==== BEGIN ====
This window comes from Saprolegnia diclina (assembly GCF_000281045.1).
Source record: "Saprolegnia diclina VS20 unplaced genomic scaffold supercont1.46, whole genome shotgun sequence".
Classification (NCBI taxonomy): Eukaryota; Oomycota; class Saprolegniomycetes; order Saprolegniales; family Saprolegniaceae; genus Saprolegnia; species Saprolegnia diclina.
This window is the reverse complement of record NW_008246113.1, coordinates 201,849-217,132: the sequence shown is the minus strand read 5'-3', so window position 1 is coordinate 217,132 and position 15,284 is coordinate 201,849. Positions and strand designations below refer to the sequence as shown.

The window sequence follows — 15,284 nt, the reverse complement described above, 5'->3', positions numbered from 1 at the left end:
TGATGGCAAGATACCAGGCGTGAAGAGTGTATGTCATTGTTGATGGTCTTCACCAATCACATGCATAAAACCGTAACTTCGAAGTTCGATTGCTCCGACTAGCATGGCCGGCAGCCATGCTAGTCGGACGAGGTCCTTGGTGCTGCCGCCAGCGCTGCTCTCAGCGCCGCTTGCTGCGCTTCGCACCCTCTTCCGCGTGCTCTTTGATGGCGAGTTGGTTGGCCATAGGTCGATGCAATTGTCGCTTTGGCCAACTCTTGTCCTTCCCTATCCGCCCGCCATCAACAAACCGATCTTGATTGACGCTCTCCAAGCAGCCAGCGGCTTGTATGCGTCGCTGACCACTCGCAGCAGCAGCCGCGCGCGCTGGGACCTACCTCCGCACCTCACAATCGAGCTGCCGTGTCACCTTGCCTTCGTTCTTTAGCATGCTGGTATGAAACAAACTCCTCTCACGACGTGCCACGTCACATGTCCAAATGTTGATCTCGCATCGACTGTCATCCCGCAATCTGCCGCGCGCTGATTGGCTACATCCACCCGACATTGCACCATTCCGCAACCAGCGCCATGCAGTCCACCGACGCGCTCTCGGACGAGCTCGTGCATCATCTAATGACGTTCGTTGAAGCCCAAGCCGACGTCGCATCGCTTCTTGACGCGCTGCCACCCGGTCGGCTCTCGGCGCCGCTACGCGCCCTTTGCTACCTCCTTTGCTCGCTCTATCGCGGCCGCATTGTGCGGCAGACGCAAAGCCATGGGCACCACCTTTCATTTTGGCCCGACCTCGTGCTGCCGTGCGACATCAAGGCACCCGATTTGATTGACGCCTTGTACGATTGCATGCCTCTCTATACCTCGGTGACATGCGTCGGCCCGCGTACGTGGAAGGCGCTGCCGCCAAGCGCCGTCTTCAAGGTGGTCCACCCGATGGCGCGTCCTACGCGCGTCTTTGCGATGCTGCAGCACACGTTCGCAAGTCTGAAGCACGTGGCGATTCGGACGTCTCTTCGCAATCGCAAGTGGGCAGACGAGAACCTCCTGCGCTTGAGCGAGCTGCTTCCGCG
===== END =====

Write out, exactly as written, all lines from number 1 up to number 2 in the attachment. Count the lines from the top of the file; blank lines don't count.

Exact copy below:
This window comes from Saprolegnia diclina (assembly GCF_000281045.1).
Source record: "Saprolegnia diclina VS20 unplaced genomic scaffold supercont1.46, whole genome shotgun sequence".